Journal of Genetic Counseling

, Volume 16, Issue 4, pp 527–538 | Cite as

Disclosure of Genetics Research Results after the Death of the Patient Participant: A Qualitative Study of the Impact on Relatives

  • E. Ormondroyd
  • C. Moynihan
  • M. WatsonEmail author
  • C. Foster
  • S. Davolls
  • A. Ardern-Jones
  • R. Eeles
Original Research

When a gene mutation is identified in a research study following the death of the study participant, it is not clear whether such information should be made available to relatives. We report here an evaluation of the impact on relatives of being informed of study results that detected pathogenic BRCA2 mutations in a male relative, now deceased, who had early onset (under the age of 55) prostate cancer. The breast and ovarian cancer risk was unknown to the living relatives. Qualitative analysis of interviews with thirteen relatives indicated that those who had a higher risk perception, resulting from an awareness of cancer family history or experiential knowledge of cancer in their family, tended to adjust more easily to the results. All participants believed that genetics research results of clinical significance should be fed back to relatives. Those who were fully aware of the BRCA2 results and implications for themselves felt they had benefited from the information, irrespective of whether or not they had elected for genetic testing, because of the consequent availability of surveillance programs. Initial anxiety upon learning about the BRCA2 result was alleviated by genetic counselling. Factors influencing those who have not engaged with the information included scepticism related to the relative who attempted to inform them, young age and fear of cancer. Those who had not sought genetic counselling did not attempt further dissemination, and some were not undergoing regular screening. Implications for informed consent in genetics research programs, and the requirement for genetic counselling when research results are disclosed, are discussed.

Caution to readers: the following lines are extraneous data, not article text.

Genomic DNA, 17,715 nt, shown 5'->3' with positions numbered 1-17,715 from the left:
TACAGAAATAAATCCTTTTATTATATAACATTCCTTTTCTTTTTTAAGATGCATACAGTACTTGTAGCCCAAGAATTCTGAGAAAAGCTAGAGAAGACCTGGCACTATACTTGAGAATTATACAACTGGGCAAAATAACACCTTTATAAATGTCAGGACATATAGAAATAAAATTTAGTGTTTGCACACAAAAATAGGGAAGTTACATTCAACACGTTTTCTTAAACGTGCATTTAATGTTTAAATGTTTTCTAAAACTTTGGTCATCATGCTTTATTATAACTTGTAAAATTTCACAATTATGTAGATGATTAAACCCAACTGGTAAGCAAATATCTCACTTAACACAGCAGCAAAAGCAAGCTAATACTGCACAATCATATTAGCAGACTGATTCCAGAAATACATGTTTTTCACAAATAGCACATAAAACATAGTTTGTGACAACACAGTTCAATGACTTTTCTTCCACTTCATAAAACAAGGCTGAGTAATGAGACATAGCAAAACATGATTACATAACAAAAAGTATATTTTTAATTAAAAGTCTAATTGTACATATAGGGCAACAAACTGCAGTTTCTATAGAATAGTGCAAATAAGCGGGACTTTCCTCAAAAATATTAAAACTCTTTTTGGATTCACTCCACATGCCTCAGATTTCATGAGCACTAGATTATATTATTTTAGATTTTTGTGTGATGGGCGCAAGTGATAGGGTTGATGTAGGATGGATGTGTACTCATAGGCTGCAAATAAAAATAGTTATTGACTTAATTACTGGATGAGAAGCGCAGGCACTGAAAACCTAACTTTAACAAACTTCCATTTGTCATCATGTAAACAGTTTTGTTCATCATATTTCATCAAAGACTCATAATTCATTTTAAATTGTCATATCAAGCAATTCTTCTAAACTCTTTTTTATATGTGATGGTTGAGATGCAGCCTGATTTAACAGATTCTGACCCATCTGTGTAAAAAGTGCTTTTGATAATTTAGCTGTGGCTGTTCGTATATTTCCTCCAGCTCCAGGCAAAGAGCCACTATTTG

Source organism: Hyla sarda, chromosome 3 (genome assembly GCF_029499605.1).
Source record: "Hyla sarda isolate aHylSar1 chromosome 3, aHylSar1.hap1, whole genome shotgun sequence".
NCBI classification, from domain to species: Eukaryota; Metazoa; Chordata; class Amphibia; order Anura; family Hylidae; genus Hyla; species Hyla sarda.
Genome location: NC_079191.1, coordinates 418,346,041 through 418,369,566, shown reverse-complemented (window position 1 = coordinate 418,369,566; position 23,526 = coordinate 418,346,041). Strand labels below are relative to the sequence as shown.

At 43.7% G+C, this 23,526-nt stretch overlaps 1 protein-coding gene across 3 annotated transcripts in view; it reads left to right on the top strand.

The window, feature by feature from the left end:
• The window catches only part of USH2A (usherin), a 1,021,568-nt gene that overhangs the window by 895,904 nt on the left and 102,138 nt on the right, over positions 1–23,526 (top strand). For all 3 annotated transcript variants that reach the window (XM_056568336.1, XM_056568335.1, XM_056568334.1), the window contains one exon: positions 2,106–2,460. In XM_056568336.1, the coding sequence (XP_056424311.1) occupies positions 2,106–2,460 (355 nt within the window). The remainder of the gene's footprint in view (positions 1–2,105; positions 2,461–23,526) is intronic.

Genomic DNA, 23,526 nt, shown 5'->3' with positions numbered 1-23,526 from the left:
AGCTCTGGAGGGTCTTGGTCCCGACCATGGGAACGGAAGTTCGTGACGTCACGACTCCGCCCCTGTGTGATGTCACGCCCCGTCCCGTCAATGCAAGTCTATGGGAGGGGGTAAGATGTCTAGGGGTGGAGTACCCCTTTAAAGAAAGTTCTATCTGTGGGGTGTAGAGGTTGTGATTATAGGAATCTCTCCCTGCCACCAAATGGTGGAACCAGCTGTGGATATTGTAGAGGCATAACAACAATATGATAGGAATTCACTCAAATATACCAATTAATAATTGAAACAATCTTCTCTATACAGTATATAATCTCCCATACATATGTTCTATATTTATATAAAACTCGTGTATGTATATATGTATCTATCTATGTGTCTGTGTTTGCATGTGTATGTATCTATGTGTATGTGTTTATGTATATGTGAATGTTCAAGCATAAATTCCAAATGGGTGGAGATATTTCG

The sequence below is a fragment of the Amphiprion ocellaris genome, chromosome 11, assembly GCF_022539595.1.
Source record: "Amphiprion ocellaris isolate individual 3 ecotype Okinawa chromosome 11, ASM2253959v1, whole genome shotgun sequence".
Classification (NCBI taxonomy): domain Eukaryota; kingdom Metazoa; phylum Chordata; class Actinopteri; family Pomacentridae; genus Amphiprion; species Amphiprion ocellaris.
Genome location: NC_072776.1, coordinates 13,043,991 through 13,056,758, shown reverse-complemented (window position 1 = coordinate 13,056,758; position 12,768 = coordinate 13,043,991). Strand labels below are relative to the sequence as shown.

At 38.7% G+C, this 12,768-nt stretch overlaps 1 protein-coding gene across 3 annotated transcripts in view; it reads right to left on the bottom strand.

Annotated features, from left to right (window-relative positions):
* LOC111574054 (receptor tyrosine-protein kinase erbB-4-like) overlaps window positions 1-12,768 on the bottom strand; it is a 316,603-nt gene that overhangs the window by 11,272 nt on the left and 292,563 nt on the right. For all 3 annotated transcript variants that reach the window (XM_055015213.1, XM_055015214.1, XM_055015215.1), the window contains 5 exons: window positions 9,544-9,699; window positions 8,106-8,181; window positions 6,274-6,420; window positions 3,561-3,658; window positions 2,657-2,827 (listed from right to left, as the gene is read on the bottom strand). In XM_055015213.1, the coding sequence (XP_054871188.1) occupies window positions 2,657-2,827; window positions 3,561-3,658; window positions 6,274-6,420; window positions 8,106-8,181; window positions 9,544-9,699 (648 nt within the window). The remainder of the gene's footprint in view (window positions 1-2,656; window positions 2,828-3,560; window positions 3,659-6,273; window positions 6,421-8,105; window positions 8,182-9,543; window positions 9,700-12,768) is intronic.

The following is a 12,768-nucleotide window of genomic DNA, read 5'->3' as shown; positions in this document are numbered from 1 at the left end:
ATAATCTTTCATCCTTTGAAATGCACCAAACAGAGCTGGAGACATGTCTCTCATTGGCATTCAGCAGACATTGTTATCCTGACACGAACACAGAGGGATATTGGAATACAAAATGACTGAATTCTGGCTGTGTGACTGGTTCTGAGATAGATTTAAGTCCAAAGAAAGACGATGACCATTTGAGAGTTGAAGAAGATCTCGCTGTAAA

BRCA2 mutation deceased relative prostate cancer qualitative psychosocial results disclosure; genetic counseling 



We are grateful to the patients and family members who agreed to participate, and to Amanda Hall, Liz Bancroft and Anna Dowe for their maintenance of and assistance with accessing patient records. They are supported by Cancer Research UK. EO and SD were supported by a grant (Ref. 05/Q0801/46) from Cancer Research UK awarded to MW. RE is supported by the Institute of Cancer Research, AAJ is supported by The Royal Marsden NHS Foundation Trust.


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Copyright information

© Springer Science+Business Media, LLC 2007

Authors and Affiliations

  • E. Ormondroyd
    • 1
  • C. Moynihan
    • 1
  • M. Watson
    • 1
    • 2
    Email author
  • C. Foster
    • 3
  • S. Davolls
    • 1
  • A. Ardern-Jones
    • 4
  • R. Eeles
    • 4
    • 5
  1. 1.Psychology Research GroupInstitute of Cancer ResearchSuttonUK
  2. 2.Psychological MedicineRoyal Marsden NHS Foundation TrustSuttonUK
  3. 3.Macmillan Research Unit, School of Nursing and MidwiferyUniversity of SouthamptonSouthamptonUK
  4. 4.Cancer Genetics UnitRoyal Marsden NHS Foundation TrustSuttonUK
  5. 5.Translational Cancer Genetics TeamInstitute of Cancer ResearchSuttonUK

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